Spintronics Could Lead to Advances in Storage, Multimedia

Spintronics might sound like the name of a long-lost ’80s pop band, but it’s actually a scientific field that may someday lead to more compact and useful mobile devices.

As devices get smaller and storage needs grow, researchers are eagerly looking for new ways to pack multiple gigabytes of data into increasingly tinier spaces. One potential solution, proposed by researchers from the University of Pittsburgh and the University of California, takes data storage down to a new level by using the orientation of spinning electrons to store data.

Scientists have long known that they could use individual electrons to store data by altering which way they twirl. In other words, an electron spinning one way could represent an "on" bit, while an electron spinning another way might represent an "off" bit. Researchers Jeremy Levy, an associate professor of physics and astronomy at Pittsburgh, and David Awschalom, a professor of physics at California, have brought electron-based storage a step closer to reality by showing that spin orientation can be controlled using electrical fields rather than magnetic fields.

The researchers, using a specially engineered semiconductor flanked by a pair of metal plates, found they could change electron spin orientation simply by applying microwave electrical signals to the plates. The discovery is important because it’s compatible with conventional computer circuitry.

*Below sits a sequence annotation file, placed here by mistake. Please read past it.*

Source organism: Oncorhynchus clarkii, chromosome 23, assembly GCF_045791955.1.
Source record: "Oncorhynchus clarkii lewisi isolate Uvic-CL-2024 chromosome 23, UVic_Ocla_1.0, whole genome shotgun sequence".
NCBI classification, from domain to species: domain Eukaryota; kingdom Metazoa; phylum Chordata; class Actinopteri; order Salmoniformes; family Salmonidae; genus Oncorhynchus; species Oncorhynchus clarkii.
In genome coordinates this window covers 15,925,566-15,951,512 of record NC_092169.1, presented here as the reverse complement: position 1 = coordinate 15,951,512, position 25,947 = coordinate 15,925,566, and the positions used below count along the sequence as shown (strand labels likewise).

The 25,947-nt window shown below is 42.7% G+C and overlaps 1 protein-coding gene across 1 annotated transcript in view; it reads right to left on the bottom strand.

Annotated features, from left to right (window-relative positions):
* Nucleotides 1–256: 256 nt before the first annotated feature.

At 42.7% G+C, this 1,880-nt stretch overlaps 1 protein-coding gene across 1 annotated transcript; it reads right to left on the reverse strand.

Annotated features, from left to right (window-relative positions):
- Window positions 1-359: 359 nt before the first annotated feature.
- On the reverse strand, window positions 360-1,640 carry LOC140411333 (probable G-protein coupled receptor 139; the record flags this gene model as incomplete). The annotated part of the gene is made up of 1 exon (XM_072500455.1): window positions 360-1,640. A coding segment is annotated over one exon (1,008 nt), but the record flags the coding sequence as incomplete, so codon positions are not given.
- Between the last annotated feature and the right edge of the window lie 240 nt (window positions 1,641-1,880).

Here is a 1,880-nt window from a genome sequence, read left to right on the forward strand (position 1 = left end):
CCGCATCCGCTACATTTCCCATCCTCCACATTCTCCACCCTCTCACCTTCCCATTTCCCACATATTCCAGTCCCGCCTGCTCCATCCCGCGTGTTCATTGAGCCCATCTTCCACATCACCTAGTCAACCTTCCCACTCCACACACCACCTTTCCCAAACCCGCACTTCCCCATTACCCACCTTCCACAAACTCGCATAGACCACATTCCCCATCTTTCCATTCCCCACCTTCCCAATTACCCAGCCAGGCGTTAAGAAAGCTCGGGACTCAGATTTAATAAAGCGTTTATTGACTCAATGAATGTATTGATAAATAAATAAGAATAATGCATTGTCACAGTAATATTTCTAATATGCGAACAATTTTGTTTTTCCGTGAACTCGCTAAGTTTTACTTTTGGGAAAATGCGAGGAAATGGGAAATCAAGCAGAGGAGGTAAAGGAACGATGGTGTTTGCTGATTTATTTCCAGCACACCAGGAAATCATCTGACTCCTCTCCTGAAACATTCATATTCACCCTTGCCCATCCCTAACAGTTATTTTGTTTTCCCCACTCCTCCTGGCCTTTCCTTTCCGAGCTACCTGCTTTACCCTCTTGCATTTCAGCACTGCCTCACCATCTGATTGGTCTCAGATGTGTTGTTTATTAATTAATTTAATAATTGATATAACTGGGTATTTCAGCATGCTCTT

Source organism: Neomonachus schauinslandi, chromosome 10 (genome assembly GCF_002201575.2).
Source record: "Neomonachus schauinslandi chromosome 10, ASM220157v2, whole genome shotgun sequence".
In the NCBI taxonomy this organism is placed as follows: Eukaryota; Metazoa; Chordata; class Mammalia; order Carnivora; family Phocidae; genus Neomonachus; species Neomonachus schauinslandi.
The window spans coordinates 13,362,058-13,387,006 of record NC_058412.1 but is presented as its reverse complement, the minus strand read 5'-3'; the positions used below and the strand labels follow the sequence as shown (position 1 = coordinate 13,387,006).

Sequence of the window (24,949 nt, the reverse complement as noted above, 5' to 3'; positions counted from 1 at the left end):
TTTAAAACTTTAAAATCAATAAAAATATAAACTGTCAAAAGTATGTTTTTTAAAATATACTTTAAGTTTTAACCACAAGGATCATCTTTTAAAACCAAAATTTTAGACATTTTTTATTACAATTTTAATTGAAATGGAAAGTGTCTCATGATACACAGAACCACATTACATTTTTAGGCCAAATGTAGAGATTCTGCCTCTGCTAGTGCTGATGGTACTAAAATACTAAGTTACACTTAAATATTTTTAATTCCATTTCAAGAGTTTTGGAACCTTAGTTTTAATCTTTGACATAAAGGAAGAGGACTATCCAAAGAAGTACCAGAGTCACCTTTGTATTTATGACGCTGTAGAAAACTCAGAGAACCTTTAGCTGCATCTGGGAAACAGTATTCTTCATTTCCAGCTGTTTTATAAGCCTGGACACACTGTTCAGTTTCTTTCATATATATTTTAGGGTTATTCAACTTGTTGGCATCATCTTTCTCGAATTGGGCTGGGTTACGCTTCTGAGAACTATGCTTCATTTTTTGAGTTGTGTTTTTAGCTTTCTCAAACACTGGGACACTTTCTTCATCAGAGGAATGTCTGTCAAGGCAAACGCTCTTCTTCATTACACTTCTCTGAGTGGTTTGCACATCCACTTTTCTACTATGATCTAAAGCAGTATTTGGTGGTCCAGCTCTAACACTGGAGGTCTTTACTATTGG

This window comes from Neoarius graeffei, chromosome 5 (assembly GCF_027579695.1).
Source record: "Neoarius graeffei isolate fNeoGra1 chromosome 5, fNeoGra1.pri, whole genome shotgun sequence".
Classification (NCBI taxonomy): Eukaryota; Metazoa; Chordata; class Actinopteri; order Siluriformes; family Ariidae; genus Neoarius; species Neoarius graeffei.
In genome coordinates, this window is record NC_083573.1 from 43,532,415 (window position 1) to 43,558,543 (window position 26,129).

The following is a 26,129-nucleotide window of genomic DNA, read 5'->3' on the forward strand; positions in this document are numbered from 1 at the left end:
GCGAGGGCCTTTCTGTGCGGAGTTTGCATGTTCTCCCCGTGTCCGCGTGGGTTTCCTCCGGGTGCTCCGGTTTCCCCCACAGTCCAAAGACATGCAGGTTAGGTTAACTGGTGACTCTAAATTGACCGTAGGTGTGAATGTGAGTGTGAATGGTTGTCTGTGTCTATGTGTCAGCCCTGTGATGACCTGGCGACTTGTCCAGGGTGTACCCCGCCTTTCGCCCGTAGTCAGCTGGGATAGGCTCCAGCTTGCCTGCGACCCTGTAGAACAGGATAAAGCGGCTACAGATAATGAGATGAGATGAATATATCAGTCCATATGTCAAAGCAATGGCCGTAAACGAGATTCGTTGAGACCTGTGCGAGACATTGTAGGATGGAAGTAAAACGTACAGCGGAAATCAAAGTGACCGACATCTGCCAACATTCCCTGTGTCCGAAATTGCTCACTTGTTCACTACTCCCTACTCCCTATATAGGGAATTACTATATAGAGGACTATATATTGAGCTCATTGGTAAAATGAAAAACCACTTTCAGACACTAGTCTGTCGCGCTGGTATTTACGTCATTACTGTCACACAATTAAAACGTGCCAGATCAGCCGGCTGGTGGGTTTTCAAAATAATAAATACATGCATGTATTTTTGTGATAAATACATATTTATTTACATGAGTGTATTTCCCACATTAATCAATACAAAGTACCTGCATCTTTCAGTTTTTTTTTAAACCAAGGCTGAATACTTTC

Although Levy and Awschalom’s finding is tantalizing, it isn’t likely to lead to any immediate breakthroughs in storage technology. That’s because other spintronics research areas—including spin generation and measurement—must be addressed before electron spin-based storage can become practical. "We have made progress on the processing component, but there’s still much left to do in the other realms," says Levy.

In any event, Levy is confident the research will eventually pay off. "The most likely outcome is that our discovery will form the basis of a new technology based on spintronics."

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